Thursday, October 20, 2005

More on evangelical distinctives

I mentioned three characteristics of evangelical textual criticism: (1) belief in verbal inspiration; (2) caution; (3) confidence - leaving the latter two undefined enough to hope that people will want to discuss them. I said that none of these were characteristics that an evangelical could not share with a non-evangelical. A fourth characteristic could also be seen as entailed in the first. Evangelicals have historically argued that what was verbally inspired was a Hebrew (and partly Aramaic) text for the OT and a Greek text for the NT. Thus, while the RC position has (at least in the past) emphasised the Vulgate, and the Greek Orthodox position would emphasise a version of the Greek OT, evangelicals have generally not ascribed verbal inspiration to a Greek version of the OT. Now of course some people called evangelicals are wanting to talk of the LXX having equal authority to the Hebrew, but as far as I can tell they are not talking about verbal inspiration of the LXX such that it is entirely true. Rather they are talking about verbal inspiration of neither the Hebrew nor the Greek, but rather of some vaguer 'authority'. The only evangelical I know to ascribe verbal inspiration to both the MT and the LXX was A.W. Pink (sorry no reference to hand), but I rather doubt that he had ever read the LXX or MT. Evangelicals have therefore historically emphasised the original languages and the 'original' text. This is what makes the NT use of translations we now ascribe to the Septuagint so fascinating.


  1. I was thinking about this after my last illiterate post with spelling mistakes and odd line breaks (I was in a rush and the computer was being contrary).

    I am not sure how far we can say that there is such a thing as 'evangelical textual criticism' as much as textual criticism done by evangelicals. Are there any unique characteristics which we have in the way we do TC, apart from the theological framework we do it and the role that we then ascribe to the product of our work?
    Our bibliology gives TC a high role because we value
    the 'original texts' (BTW does anyone know when this phrase stopped referring to mss in Gk and Heb as it appears to in reformed scholasticism was used for autographa as it is in Warfield?)

    I know that's a bad thing to say on a blog about evangelical Textual criticism.

  2. I think that evangelical textual criticism is a worthwhile category, though you are right that it has no one distinguishing feature. It is more like a recipe with various ingredients. Once you have all the ingredients together within their correct theological framework then you have an evangelical and wholesome dish.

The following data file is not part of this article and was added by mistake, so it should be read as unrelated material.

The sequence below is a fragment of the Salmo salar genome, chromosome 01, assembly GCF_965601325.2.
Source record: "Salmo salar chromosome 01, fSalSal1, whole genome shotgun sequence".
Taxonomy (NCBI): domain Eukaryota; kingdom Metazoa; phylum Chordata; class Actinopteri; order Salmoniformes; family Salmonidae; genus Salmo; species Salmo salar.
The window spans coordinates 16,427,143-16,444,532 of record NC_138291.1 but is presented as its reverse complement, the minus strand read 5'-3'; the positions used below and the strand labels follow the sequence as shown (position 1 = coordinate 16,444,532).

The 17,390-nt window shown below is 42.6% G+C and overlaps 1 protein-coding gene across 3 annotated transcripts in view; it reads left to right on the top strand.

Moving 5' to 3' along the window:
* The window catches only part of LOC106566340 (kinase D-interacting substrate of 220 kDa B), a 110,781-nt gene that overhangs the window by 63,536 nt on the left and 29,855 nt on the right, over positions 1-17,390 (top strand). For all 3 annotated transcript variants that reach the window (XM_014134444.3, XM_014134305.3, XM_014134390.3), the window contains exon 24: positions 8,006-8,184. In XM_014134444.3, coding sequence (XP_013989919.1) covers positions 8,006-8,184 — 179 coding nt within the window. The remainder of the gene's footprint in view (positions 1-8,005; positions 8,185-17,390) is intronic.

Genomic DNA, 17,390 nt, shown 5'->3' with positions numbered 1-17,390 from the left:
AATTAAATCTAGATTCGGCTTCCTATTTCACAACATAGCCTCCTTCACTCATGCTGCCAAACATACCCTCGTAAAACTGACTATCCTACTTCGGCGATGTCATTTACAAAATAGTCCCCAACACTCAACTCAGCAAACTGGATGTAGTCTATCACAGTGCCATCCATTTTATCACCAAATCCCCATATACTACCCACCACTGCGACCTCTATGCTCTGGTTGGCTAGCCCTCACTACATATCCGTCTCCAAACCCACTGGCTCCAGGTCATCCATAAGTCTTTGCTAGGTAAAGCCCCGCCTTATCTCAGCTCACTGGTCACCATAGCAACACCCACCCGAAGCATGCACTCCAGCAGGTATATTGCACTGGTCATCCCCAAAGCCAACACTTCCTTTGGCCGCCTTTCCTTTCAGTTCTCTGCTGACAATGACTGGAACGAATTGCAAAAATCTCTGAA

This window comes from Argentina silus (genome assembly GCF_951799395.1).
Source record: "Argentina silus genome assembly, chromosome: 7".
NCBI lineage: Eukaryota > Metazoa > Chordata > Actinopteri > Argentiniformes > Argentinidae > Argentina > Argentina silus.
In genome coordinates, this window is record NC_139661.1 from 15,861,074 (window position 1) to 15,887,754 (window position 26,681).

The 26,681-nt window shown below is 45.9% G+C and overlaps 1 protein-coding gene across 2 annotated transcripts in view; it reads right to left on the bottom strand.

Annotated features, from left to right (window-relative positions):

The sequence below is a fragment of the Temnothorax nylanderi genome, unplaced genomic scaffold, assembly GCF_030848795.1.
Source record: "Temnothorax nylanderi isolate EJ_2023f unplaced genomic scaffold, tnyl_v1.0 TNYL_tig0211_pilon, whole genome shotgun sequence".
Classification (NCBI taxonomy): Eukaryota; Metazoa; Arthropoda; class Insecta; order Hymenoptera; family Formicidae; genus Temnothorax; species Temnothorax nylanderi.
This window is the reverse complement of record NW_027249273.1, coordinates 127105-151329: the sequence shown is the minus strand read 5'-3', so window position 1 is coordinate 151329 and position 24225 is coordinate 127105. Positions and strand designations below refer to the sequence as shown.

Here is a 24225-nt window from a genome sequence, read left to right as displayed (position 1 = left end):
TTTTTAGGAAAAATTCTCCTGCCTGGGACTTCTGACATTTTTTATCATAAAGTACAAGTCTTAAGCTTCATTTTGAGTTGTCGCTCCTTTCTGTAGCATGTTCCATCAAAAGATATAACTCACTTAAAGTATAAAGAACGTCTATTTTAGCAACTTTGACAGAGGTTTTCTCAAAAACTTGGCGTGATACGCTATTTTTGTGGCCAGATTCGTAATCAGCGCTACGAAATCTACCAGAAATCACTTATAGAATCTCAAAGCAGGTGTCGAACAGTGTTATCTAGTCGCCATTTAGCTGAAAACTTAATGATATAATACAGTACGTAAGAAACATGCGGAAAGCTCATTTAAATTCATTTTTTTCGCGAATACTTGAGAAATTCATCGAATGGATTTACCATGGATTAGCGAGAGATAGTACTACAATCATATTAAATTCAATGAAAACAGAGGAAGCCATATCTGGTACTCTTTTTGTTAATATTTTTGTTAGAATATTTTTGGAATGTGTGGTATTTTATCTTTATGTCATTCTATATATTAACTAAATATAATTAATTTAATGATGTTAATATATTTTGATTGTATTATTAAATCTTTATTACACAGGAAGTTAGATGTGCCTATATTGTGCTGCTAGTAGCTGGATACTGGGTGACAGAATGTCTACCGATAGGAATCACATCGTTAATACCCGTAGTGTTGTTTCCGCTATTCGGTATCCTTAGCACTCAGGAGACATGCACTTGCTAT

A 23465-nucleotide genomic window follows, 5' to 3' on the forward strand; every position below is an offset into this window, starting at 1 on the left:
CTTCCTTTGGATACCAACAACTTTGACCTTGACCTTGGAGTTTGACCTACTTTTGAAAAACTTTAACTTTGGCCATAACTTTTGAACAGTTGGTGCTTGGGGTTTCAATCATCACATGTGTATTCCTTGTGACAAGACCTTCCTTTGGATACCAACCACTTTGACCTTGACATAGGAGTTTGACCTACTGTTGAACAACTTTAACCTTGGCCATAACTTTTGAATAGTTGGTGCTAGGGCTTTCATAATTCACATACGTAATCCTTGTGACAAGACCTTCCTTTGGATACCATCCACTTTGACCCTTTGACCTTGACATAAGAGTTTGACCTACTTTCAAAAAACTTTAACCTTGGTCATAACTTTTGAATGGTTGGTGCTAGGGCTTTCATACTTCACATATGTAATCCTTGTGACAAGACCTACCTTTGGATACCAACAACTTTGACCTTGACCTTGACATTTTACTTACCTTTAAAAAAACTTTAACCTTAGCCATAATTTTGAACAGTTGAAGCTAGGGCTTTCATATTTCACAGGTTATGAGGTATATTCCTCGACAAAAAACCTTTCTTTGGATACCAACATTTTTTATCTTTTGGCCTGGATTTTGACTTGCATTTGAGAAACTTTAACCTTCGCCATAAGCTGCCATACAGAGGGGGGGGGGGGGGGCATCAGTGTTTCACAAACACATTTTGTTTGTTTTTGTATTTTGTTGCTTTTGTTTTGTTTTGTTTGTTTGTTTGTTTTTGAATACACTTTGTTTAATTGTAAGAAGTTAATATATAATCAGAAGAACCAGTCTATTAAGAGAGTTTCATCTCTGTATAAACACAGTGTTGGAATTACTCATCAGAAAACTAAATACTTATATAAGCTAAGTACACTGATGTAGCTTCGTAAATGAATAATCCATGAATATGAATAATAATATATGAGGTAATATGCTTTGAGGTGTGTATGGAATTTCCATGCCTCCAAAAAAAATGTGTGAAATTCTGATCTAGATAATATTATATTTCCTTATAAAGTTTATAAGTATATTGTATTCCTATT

The phrase 'textual criticism done by evangelicals' is inadequate because 'evangelical' does not characterise the criticism but the people. Evangelicals may, alas, perform textual criticism that is thoroughly out of keeping with their principles (I could give provocative examples). Similarly I would want to distinguish 'evangelical preaching' from 'preaching done by evangelicals'--the latter could include some of the 'off days'.

    It is important to clarify that it would be hard for any evangelical to claim that valid textual work could only be carried out by evangelicals since it is hard to find manuscripts that have been copied by people whom we could claim as evangelicals.

    Someone who engages in 'evangelical textual criticism' may well therefore find that they have more in common in the method of their criticism with a non-evangelical (e.g. Aharon ben Asher - whether we identify him as a Karaite or Rabbanite his reverence for God inspired him to take appropriate care in his task) than with an evangelical who engages in textual criticism without applying their theology to their criticism.

  3. OK, if you use it that way, that's fine. It's just a question of semantics. What I want to avoid is that there is a special sort of text criticism with special sorts of methods and only work done in this way is valid. I see that as (theolgically) a denial of general grace and (practically) patent nonsense.

    Evangelical TC it is.

  4. I agree that there is no question of saying that all 'textual criticism' that is not 'evangelical textual criticism' is not valid. At the same time one can make the case that evangelicals are in a good position to engage in best practice in textual criticism because of their theological convictions. Although our methods may have much in common with the methods of non-evangelicals we should not preclude the possibility that we may have recourse to methods that are not generally in vogue amongst non-evangelicals. We may also find that some methods in vogue amongst non-evangelicals are inconsistent with our theology. To that extent we may have different methods.